# [OPE-L:3930] Re: Re: Re: m in Marx's theory

From: Gil Skillman (gskillman@MAIL.WESLEYAN.EDU)
Date: Sun Oct 01 2000 - 18:49:25 EDT

```In response to this from me---

>>3)  Taken together, steps (1) and (2) imply that the value of a unit of
>>labor power is the labor time socially necessary to reproduce that
>>unit--that is, the labor time embodied in the subsistence wage bundle.
>>This is a necessary consequence of Marx's arguments in Chapters 1 and 6.
>>
>>4)  There are two ways of measuring the value of labor power defined above:
>> one is by summing the embodied labor values of each of the goods in the
>>subsistence wage bundle.  Denote this by the vector product b*v(b), where b
>>is the subsistence wage bundle and v(b) is the corresponding vector of unit
>>labor values for the goods in the wage bundle.  Another way to measure it
>>is by taking the money wage rate *just necessary to ensure subsistence*,
>>measured in the units of some money commodity, and multiplying it by the
>>unit value of that money commodity, say the value of gold v(g)--thus, w*v(g).
>>
>>5)  The two methods will not in general give the same number for the value
>>of labor power.

Paul C. writes:
>
>You are of course formally right when dealing with purely mathematical models.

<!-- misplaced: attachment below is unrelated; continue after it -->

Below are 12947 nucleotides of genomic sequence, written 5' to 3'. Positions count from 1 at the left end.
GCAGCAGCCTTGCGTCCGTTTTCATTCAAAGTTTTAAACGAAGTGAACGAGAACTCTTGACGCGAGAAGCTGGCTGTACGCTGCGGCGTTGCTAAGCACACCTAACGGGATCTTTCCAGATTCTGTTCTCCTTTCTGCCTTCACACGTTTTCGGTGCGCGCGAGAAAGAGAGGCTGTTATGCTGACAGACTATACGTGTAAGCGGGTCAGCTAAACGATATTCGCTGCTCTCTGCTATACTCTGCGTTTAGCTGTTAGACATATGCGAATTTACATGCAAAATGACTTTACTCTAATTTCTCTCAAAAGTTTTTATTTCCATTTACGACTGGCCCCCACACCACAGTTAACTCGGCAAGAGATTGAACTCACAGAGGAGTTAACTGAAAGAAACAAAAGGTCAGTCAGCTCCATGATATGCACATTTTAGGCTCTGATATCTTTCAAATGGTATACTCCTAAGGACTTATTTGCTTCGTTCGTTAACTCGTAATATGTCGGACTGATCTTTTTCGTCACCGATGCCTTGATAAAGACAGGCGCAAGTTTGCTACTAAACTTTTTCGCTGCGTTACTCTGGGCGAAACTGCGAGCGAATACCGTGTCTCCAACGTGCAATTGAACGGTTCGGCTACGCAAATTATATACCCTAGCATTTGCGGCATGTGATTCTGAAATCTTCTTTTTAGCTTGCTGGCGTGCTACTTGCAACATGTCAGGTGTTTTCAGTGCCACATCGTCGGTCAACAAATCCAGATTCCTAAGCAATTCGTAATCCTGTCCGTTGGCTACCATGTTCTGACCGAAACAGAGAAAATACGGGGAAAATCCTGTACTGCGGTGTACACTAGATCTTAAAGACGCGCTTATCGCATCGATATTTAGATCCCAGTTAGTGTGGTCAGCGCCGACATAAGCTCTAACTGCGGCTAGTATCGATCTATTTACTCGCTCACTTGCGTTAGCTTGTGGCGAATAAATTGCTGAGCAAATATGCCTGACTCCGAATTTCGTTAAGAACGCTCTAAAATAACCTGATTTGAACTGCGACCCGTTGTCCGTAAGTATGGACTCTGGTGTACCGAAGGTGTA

>However, where is the sensitivity analysis here.
>
>By what percentage do the two measures differ in  typical economiew today?
>
>More abstractly, given a large set of industries with random distributions of
>organic compositions of capital - following some appropriate Gaussian
>distribution, and then if we select from this population of industries
>a subset corresponding to roughly 50% of the output by price/value
>designate these the wage good industries.
>
>Under these circumstances what would be the difference between your two
>measures above?

Paul, I think I see your point, but I wonder if you're missing mine.
Suppose that under the conditions that you indicate, empirical or
simulated, it turns out that either of the methods indicated in step (4)
are consistent with aggregate labor value (of net or gross product) being
"pretty close" to the corresponding aggregate money value, and aggregate
surplus value being "pretty close" to aggregate profit, once the
appropriate labor/money conversion factor is applied.

Better yet, suppose we put aside the first aggregate altogether, and put
aside as well the presumption that commodity prices are somehow dependent
on or influenced by (in any socially causal sense) respective embodied
labor values, but suppose it still turns out that, under the empirical or
simulated conditions you indicate, aggregate profits are generally positive
when the labor embodied in the wage bundle is less than the aggregate
direct labor performed--which I imagine must be so, given that you're
arguing for an even stronger, albeit similarly inexact, relationship.

Then why do we care at all about the transformation problem, or Marx's
asserted aggregate equalities, especially if the latter can only be ensured
by adopting arbitrary departures from Marx's stipulated method of value
determination, and a (necessary but not arbitrary) departure from one of
his aggregative claims?

Gil
```

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